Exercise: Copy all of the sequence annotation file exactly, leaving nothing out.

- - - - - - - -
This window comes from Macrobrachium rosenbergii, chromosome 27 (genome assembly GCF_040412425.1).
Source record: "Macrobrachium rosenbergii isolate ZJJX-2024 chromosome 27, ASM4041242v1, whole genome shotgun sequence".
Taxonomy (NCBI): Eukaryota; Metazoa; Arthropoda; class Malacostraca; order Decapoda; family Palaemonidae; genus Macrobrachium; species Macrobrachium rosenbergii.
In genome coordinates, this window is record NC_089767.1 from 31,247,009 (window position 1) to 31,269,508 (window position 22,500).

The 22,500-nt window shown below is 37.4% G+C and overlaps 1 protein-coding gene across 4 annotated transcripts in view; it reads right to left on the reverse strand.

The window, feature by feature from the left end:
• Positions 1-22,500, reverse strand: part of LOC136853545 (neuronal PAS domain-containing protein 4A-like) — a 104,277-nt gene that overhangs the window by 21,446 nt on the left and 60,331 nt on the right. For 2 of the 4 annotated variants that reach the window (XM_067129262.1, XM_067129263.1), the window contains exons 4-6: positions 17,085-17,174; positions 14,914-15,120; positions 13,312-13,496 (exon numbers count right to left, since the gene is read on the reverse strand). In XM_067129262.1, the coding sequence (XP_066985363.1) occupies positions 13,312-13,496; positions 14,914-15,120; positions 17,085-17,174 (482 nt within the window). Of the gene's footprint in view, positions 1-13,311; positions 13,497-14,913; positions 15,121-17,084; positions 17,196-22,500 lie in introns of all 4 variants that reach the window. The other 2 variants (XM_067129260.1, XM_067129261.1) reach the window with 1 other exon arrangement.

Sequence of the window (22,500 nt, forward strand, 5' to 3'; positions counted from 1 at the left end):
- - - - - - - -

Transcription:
This window comes from Macrobrachium rosenbergii, chromosome 27 (genome assembly GCF_040412425.1).
Source record: "Macrobrachium rosenbergii isolate ZJJX-2024 chromosome 27, ASM4041242v1, whole genome shotgun sequence".
Taxonomy (NCBI): Eukaryota; Metazoa; Arthropoda; class Malacostraca; order Decapoda; family Palaemonidae; genus Macrobrachium; species Macrobrachium rosenbergii.
In genome coordinates, this window is record NC_089767.1 from 31,247,009 (window position 1) to 31,269,508 (window position 22,500).

The 22,500-nt window shown below is 37.4% G+C and overlaps 1 protein-coding gene across 4 annotated transcripts in view; it reads right to left on the reverse strand.

The window, feature by feature from the left end:
• Positions 1-22,500, reverse strand: part of LOC136853545 (neuronal PAS domain-containing protein 4A-like) — a 104,277-nt gene that overhangs the window by 21,446 nt on the left and 60,331 nt on the right. For 2 of the 4 annotated variants that reach the window (XM_067129262.1, XM_067129263.1), the window contains exons 4-6: positions 17,085-17,174; positions 14,914-15,120; positions 13,312-13,496 (exon numbers count right to left, since the gene is read on the reverse strand). In XM_067129262.1, the coding sequence (XP_066985363.1) occupies positions 13,312-13,496; positions 14,914-15,120; positions 17,085-17,174 (482 nt within the window). Of the gene's footprint in view, positions 1-13,311; positions 13,497-14,913; positions 15,121-17,084; positions 17,196-22,500 lie in introns of all 4 variants that reach the window. The other 2 variants (XM_067129260.1, XM_067129261.1) reach the window with 1 other exon arrangement.

Sequence of the window (22,500 nt, forward strand, 5' to 3'; positions counted from 1 at the left end):